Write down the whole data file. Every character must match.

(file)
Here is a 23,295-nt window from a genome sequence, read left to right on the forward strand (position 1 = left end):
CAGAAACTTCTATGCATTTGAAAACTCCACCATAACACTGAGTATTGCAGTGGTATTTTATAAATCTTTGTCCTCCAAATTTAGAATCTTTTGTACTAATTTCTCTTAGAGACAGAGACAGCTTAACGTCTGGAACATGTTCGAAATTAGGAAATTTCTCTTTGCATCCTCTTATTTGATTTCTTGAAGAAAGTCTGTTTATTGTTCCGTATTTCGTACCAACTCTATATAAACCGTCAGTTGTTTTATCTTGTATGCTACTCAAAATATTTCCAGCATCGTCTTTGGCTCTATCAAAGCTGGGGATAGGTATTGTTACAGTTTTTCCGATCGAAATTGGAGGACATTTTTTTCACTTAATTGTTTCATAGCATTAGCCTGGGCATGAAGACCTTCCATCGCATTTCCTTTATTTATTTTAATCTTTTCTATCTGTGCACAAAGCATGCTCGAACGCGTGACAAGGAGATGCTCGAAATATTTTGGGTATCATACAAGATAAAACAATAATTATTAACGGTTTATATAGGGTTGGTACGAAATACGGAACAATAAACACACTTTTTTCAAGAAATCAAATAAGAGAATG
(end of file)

Here is a 23,295-nt window from a genome sequence, read left to right on the forward strand (position 1 = left end):
CAGAAACTTCTATGCATTTGAAAACTCCACCATAACACTGAGTATTGCAGTGGTATTTTATAAATCTTTGTCCTCCAAATTTAGAATCTTTTGTACTAATTTCTCTTAGAGACAGAGACAGCTTAACGTCTGGAACATGTTCGAAATTAGGAAATTTCTCTTTGCATCCTCTTATTTGATTTCTTGAAGAAAGTCTGTTTATTGTTCCGTATTTCGTACCAACTCTATATAAACCGTCAGTTGTTTTATCTTGTATGCTACTCAAAATATTTCCAGCATCGTCTTTGGCTCTATCAAAGCTGGGGATAGGTATTGTTACAGTTTTTCCGATCGAAATTGGAGGACATTTTTTTCACTTAATTGTTTCATAGCATTAGCCTGGGCATGAAGACCTTCCATCGCATTTCCTTTATTTATTTTAATCTTTTCTATCTGTGCACAAAGCATGCTCGAACGCGTGACAAGGAGATGCTCGAAATATTTTGGGTATCATACAAGATAAAACAATAATTATTAACGGTTTATATAGGGTTGGTACGAAATACGGAACAATAAACACACTTTTTTCAAGAAATCAAATAAGAGAATG